Preparing Your Patient for Surgery

Linda M. DeLamar, CRNA, MSN, MS


Topics in Advanced Practice Nursing eJournal. 2005;5(1) 

In This Article

Diagnostic Testing

There is often controversy regarding laboratory studies. Routine preoperative laboratory screening is not cost-effective or predictive of postoperative complications, according to most studies.[3] Most institutions have guidelines in place for diagnostic testing to be done preoperatively based upon age, gender, and medical history rather than a standard list of diagnostic tests for all patients. Generally, most findings are considered current if done within 60 days of the scheduled surgery, if the results were normal, and if there have been no changes in the patient's health status.

For certain individuals, specific diagnostic tests may need to be more current. For example, in patients using diuretics or digitalis, a serum potassium level should be obtained within 7 days of surgery, and blood glucose levels should be obtained on the day of surgery for diabetics who are controlled with medication.[1] Patients who are on dialysis should have had serum chemistry, hemoglobin and hematocrit, BUN and creatinine, PT/INR and PTT since the last dialysis, and preferably on the day of surgery. A complete blood count as well as serum chemistry would be warranted in someone who has recently received chemotherapy. Other laboratory studies should be ordered as indicated by the patient's condition and/or medications.

Routine pregnancy testing is done at most institutions for women of childbearing age who continue to have menstrual periods, even if they have had a tubal ligation or are on other forms of birth control.

Chest radiography is of minimal predictive importance and not cost effective as a screening test for postoperative respiratory problems, so it is not recommended without specific indications from the medical history and physical examination.[4] Some specific indications for chest radiography[1] would be:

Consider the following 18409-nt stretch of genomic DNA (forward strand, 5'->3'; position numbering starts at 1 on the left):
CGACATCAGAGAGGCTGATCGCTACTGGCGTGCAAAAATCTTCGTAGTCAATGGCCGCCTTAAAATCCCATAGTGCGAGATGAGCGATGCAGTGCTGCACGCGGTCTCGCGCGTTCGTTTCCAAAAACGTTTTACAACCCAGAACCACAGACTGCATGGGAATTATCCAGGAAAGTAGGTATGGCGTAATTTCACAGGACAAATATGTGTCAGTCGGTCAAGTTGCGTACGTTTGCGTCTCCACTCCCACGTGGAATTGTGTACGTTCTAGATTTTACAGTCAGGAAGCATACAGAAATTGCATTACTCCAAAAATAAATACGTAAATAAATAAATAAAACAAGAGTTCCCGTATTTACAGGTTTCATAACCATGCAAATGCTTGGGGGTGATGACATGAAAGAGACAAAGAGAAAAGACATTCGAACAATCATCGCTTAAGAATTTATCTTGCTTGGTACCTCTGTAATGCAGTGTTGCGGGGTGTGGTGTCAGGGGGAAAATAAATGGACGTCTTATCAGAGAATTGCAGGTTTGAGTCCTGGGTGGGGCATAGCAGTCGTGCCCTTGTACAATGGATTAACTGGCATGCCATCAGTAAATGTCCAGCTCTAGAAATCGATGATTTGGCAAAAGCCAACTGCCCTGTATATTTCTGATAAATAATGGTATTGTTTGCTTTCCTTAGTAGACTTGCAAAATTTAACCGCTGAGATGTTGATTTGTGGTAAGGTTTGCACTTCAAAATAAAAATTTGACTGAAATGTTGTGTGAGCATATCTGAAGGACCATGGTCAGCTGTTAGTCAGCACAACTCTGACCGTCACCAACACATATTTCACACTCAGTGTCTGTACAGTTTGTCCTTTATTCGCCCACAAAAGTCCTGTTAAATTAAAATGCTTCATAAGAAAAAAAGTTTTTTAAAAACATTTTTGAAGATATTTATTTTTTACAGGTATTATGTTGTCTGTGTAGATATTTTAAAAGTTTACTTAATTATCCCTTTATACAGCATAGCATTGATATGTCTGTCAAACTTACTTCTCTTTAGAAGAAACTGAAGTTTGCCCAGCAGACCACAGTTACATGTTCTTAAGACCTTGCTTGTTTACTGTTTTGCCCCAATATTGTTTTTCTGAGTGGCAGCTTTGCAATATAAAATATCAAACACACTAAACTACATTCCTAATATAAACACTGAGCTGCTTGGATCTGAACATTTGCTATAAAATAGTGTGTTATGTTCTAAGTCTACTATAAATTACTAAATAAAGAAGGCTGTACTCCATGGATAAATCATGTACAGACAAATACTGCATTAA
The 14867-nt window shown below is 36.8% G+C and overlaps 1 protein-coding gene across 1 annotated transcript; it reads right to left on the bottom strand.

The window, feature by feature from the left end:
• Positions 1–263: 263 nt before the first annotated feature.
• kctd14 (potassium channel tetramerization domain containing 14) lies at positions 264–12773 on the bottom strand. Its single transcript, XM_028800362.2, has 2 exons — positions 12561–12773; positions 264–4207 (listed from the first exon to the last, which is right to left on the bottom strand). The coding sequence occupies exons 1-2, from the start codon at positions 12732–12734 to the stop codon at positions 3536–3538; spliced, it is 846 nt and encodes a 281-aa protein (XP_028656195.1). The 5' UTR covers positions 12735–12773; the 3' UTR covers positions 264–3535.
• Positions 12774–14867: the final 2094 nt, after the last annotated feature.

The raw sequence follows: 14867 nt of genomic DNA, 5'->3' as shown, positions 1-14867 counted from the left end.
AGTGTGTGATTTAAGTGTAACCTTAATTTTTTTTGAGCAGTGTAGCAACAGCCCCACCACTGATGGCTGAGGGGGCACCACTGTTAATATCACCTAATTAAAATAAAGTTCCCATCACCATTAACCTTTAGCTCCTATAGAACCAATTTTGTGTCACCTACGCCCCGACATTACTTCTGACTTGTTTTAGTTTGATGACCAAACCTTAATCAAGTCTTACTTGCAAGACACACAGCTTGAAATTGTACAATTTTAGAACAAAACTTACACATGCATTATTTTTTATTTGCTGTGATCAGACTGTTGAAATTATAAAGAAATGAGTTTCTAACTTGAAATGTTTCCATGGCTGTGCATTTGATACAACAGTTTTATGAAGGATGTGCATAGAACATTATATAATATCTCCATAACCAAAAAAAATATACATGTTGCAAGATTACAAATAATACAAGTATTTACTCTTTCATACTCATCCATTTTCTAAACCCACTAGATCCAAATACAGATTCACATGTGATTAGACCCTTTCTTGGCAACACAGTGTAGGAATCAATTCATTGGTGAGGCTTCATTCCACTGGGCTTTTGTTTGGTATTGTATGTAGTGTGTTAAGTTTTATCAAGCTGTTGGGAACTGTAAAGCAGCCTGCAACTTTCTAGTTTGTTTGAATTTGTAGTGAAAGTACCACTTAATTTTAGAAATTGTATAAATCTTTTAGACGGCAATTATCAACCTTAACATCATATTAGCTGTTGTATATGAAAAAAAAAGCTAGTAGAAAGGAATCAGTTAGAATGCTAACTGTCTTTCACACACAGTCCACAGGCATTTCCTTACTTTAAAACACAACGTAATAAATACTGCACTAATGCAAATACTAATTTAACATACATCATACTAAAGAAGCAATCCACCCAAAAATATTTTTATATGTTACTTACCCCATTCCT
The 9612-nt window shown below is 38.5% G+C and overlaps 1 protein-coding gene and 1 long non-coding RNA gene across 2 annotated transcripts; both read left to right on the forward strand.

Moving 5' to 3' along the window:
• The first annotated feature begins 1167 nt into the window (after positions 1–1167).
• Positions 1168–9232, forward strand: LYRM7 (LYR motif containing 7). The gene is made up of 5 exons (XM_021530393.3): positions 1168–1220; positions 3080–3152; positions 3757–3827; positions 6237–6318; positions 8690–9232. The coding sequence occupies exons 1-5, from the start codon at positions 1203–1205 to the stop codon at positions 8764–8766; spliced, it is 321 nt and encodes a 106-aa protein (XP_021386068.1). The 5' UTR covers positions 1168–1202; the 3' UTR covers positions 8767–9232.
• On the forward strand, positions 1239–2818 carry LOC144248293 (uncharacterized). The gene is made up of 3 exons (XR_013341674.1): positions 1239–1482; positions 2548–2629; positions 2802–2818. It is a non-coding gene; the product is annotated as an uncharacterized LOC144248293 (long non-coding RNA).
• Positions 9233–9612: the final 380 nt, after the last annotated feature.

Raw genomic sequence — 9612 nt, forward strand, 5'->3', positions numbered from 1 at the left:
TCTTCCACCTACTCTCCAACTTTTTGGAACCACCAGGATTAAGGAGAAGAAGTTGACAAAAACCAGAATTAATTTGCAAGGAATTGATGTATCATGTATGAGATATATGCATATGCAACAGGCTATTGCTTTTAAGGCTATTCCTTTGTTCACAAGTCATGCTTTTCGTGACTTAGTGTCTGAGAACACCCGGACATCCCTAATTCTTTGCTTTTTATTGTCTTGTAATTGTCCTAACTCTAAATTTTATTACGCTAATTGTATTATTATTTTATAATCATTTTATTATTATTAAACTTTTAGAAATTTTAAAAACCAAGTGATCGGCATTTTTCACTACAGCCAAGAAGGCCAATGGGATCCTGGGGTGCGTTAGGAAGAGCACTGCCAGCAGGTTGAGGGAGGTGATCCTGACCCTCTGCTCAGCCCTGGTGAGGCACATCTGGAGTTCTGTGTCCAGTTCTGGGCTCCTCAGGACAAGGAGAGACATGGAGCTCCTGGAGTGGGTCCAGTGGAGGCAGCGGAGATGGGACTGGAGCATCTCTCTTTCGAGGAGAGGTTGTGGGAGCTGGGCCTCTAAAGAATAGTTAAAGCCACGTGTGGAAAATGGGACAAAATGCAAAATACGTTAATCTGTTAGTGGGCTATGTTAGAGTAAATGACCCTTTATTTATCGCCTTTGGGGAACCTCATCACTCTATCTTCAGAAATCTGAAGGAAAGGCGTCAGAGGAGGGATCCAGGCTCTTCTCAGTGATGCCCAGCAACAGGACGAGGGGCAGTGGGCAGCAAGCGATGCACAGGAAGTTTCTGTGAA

• History of malignancy, in which pulmonary metastasis might alter surgical therapy;

  • History of tuberculosis or a positive skin test, for which no treatment was given;

  • History suggestive of a pulmonary infection;

  • Suspected intrathoracic pathologic condition;

  • History of congenital heart disease;

  • Severe obstructive sleep apnea (may have cardiomegaly); and

  • Symptomatic or debilitating respiratory or cardiovascular disease.

An electrocardiogram is indicated in patients who have or are at risk for cardiovascular disease (drug abuse, hypertension, renal disease, circulatory disease, thyroid disease, diabetes, significant pulmonary disease), if there is a history of unevaluated murmur or palpitation, a history of moderate to severe sleep apnea, or chronic airway obstruction (may be at risk for right-sided heart strain).[1]

Based upon the history, physical, and any pertinent diagnostic tests, an assessment is made and risk factors are identified and addressed. Consultations are ordered if indicated. Patients with electrocardiogram changes may be referred to a cardiologist. Patients who have multiple medical problems may need to be medically cleared by their specialists or primary care provider.

In addition, not all patients are candidates for surgery outside of the hospital, such as at a freestanding surgery center. Patients who have serious medical problems such as cardiac disease, severe respiratory problems, or bleeding disorders that are not adequately managed should have procedures done in the hospital setting.[5] Ideally, the primary care provider should coordinate the entire preoperative evaluation, communicate with the surgeon and the anesthesia department, and fax everything to the surgery department for final clearance. Comprehensive communication and coordination are essential.